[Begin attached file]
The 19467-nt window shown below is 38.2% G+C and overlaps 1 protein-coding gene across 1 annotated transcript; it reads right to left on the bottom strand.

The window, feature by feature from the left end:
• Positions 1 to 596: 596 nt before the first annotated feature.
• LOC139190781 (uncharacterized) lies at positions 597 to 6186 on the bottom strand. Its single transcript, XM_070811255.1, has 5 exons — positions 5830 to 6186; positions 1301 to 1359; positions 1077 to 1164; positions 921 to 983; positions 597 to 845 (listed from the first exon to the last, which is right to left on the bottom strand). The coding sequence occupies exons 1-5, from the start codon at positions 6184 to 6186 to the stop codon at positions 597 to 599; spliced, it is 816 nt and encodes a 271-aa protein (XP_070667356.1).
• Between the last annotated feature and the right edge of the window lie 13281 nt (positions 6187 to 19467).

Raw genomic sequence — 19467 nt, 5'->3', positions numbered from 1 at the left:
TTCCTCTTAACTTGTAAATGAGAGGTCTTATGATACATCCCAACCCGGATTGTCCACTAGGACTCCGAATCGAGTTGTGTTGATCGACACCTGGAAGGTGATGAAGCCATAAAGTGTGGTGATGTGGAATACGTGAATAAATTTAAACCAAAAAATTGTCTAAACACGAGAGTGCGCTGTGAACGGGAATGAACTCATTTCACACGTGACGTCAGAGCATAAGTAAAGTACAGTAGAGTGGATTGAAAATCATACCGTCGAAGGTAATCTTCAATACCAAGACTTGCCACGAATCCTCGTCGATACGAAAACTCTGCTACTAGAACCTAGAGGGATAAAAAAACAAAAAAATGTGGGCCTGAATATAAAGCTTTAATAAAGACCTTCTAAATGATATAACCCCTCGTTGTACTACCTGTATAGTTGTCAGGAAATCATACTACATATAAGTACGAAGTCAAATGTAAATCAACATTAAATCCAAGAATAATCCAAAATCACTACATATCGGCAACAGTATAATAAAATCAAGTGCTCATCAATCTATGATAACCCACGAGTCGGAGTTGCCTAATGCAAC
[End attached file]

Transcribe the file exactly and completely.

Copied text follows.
The 19467-nt window shown below is 38.2% G+C and overlaps 1 protein-coding gene across 1 annotated transcript; it reads right to left on the bottom strand.

The window, feature by feature from the left end:
• Positions 1 to 596: 596 nt before the first annotated feature.
• LOC139190781 (uncharacterized) lies at positions 597 to 6186 on the bottom strand. Its single transcript, XM_070811255.1, has 5 exons — positions 5830 to 6186; positions 1301 to 1359; positions 1077 to 1164; positions 921 to 983; positions 597 to 845 (listed from the first exon to the last, which is right to left on the bottom strand). The coding sequence occupies exons 1-5, from the start codon at positions 6184 to 6186 to the stop codon at positions 597 to 599; spliced, it is 816 nt and encodes a 271-aa protein (XP_070667356.1).
• Between the last annotated feature and the right edge of the window lie 13281 nt (positions 6187 to 19467).

Raw genomic sequence — 19467 nt, 5'->3', positions numbered from 1 at the left:
TTCCTCTTAACTTGTAAATGAGAGGTCTTATGATACATCCCAACCCGGATTGTCCACTAGGACTCCGAATCGAGTTGTGTTGATCGACACCTGGAAGGTGATGAAGCCATAAAGTGTGGTGATGTGGAATACGTGAATAAATTTAAACCAAAAAATTGTCTAAACACGAGAGTGCGCTGTGAACGGGAATGAACTCATTTCACACGTGACGTCAGAGCATAAGTAAAGTACAGTAGAGTGGATTGAAAATCATACCGTCGAAGGTAATCTTCAATACCAAGACTTGCCACGAATCCTCGTCGATACGAAAACTCTGCTACTAGAACCTAGAGGGATAAAAAAACAAAAAAATGTGGGCCTGAATATAAAGCTTTAATAAAGACCTTCTAAATGATATAACCCCTCGTTGTACTACCTGTATAGTTGTCAGGAAATCATACTACATATAAGTACGAAGTCAAATGTAAATCAACATTAAATCCAAGAATAATCCAAAATCACTACATATCGGCAACAGTATAATAAAATCAAGTGCTCATCAATCTATGATAACCCACGAGTCGGAGTTGCCTAATGCAAC